Platinum complexes are the most widely used anticancer drugs. We are investigating the design of anticancer agents of other precious metals that might be effective against a wider range of cancers, have less side effects, a different mechanism of action, and therefore be effective against platinum-resistant cancers.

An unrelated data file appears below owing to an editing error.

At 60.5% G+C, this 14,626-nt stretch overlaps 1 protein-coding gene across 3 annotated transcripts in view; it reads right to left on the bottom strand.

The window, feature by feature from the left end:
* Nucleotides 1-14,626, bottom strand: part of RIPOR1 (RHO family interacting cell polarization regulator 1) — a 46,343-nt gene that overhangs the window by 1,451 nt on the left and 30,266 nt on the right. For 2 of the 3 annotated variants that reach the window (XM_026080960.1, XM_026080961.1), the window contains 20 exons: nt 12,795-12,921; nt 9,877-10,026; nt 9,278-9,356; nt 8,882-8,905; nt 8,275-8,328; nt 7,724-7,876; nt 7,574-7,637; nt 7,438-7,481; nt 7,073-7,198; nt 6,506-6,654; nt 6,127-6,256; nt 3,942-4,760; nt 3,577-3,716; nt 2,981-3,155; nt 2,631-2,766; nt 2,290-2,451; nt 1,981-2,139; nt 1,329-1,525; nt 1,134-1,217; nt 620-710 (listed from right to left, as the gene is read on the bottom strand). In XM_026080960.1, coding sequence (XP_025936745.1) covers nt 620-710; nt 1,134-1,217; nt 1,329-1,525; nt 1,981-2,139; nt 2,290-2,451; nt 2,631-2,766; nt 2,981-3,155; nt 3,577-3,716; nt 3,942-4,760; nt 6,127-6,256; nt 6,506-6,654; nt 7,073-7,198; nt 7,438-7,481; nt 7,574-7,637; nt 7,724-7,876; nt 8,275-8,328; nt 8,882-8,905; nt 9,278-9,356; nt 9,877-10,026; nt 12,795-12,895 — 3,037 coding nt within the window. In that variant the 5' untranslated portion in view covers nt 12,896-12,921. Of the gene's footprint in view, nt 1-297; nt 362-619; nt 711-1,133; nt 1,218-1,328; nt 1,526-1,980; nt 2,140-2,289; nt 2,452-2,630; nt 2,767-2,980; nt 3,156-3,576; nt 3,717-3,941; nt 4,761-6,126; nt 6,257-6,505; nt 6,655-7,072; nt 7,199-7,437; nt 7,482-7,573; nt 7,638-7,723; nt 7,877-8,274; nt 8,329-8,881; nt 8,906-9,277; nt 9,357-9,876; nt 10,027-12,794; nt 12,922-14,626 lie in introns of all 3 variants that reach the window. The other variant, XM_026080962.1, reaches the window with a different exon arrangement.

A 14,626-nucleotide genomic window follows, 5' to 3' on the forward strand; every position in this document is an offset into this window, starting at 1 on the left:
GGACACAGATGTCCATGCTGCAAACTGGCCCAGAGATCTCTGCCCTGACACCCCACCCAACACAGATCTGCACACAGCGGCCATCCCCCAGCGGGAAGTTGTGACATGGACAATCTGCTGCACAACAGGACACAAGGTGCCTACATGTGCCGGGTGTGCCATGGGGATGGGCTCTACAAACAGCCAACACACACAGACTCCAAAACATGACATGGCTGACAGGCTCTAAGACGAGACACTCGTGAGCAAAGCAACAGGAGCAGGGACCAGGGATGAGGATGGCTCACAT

I will describe our research on low-spin d6 complexes of ruthenium, osmium, iridium and platinum. The activation of these inert complexes in cells can be controlled by the choice of the ligands and by irradiation with light. Attack on DNA can be switched to perturbation of the redox balance in cancer cells. Organometallic transfer hydrogenation catalysts induce both oxidative and reductive stress. We are adopting a systems pharmacology approach to elucidating mechanisms of action using genomic, transcriptomic and proteomic screening. Unexpectedly, our work on complexes encapsulated in polymer micelles for drug delivery has led to the observation of single metal atom dynamics.